I said it was.
He drew a deep breath. "Well," he said, "it's good to know that when one
tries to fail one can make such a complete success of it."
"Tries to fail?"
"Well, no; that's not quite it, either; I didn't want to make a failure of
Vard's picture, but I did so deliberately, with my eyes open, all the
same. It was what one might call a lucid failure."
"The why of it is rather complicated. I'll tell you some time—" He
hesitated. "Come and dine with me at the club by and by, and I'll tell you
afterwards. It's a nice morsel for a psychologist."
At dinner he said little; but I didn't mind that. I had known him for
years, and had always found something soothing and companionable in his
long abstentions from speech. His silence was never unsocial; it was bland
as a natural hush; one felt one's self included in it, not left out. He
stroked his beard and gazed absently at me; and when we had finished our
coffee and liqueurs we strolled down to his studio.
At the studio—which was less draped, less posed, less consciously
"artistic" than those of the smaller men—he handed me a cigar, and
fell to smoking before the fire. When he began to talk it was of
indifferent matters, and I had dismissed the hope of hearing more of
Vard's portrait, when my eye lit on a photograph of the picture. I walked
across the room to look at it, and Lillo presently followed with a light.
"It certainly is a complete disguise," he muttered over my shoulder; then
he turned away and stooped to a big portfolio propped against the wall.
"Did you ever know Miss Vard?" he asked, with his head in the portfolio;
and without waiting for my answer he handed me a crayon sketch of a girl's
I had never seen a crayon of Lillo's, and I lost sight of the sitter's
personality in the interest aroused by this new aspect of the master's
complex genius. The few lines—faint, yet how decisive!—flowered
out of the rough paper with the lightness of opening petals. It was a mere
hint of a picture, but vivid as some word that wakens long reverberations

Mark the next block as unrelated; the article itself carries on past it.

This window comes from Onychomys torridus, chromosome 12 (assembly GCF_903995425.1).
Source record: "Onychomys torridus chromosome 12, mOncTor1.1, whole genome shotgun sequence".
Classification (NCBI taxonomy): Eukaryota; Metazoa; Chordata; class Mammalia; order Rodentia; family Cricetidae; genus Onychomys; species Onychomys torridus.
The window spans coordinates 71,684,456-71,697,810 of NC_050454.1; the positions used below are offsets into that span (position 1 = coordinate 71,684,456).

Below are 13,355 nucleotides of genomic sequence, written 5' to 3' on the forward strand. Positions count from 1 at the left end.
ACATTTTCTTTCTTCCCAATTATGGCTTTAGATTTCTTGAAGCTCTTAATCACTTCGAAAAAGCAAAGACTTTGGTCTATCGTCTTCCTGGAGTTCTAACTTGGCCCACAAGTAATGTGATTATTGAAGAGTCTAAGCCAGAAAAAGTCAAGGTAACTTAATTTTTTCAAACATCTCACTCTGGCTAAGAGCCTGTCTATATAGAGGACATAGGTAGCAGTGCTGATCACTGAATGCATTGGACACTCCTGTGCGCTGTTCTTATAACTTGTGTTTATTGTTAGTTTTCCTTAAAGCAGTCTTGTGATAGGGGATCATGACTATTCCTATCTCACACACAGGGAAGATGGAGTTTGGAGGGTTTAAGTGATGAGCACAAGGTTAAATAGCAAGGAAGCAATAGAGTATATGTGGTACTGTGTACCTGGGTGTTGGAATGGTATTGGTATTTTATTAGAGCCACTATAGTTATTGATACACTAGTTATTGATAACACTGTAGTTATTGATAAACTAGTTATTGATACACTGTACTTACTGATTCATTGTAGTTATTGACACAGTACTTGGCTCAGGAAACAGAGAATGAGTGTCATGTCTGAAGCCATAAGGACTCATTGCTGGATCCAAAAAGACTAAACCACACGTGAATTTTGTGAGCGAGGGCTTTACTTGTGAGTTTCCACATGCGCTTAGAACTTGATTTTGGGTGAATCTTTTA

in the memory.
I felt Lillo at my shoulder again.
"You knew her, I suppose?"
I had to stop and think. Why, of course I'd known her: a silent handsome
girl, showy yet ineffective, whom I had seen without seeing the winter
that society had capitulated to Vard. Still looking at the crayon, I tried
to trace some connection between the Miss Vard I recalled and the grave
young seraph of Lillo's sketch. Had the Vards bewitched him? By what
masterstroke of suggestion had he been beguiled into drawing the terrible
father as a barber's block, the commonplace daughter as this memorable
"You don't remember much about her? No, I suppose not. She was a quiet
girl and nobody noticed her much, even when—" he paused with a smile—"you
were all asking Vard to dine."
I winced. Yes, it was true—we had all asked Vard to dine. It was
some comfort to think that fate had made him expiate our weakness.
Lillo put the sketch on the mantel-shelf and drew his arm-chair to the
"It's cold to-night. Take another cigar, old man; and some whiskey? There
ought to be a bottle and some glasses in that cupboard behind you... help
About Vard's portrait? (he began.) Well, I'll tell you. It's a queer
story, and most people wouldn't see anything in it. My enemies might say
it was a roundabout way of explaining a failure; but you know better than
that. Mrs. Mellish was right. Between me and Vard there could be no
question of failure. The man was made for me—I felt that the first
time I clapped eyes on him. I could hardly keep from asking him to sit to
me on the spot; but somehow one couldn't ask favors of the fellow. I sat
still and prayed he'd come to me, though; for I was looking for something
big for the next Salon. It was twelve years ago—the last time I was
out ere—and I was ravenous for an opportunity. I had the feeling—do
you writer-fellows have it too?—that there was something tremendous
in me if it could only be got out; and I felt Vard was the Moses to strike
the rock. There were vulgar reasons, too, that made me hunger for a
victim. I'd been grinding on obscurely for a good many years, without gold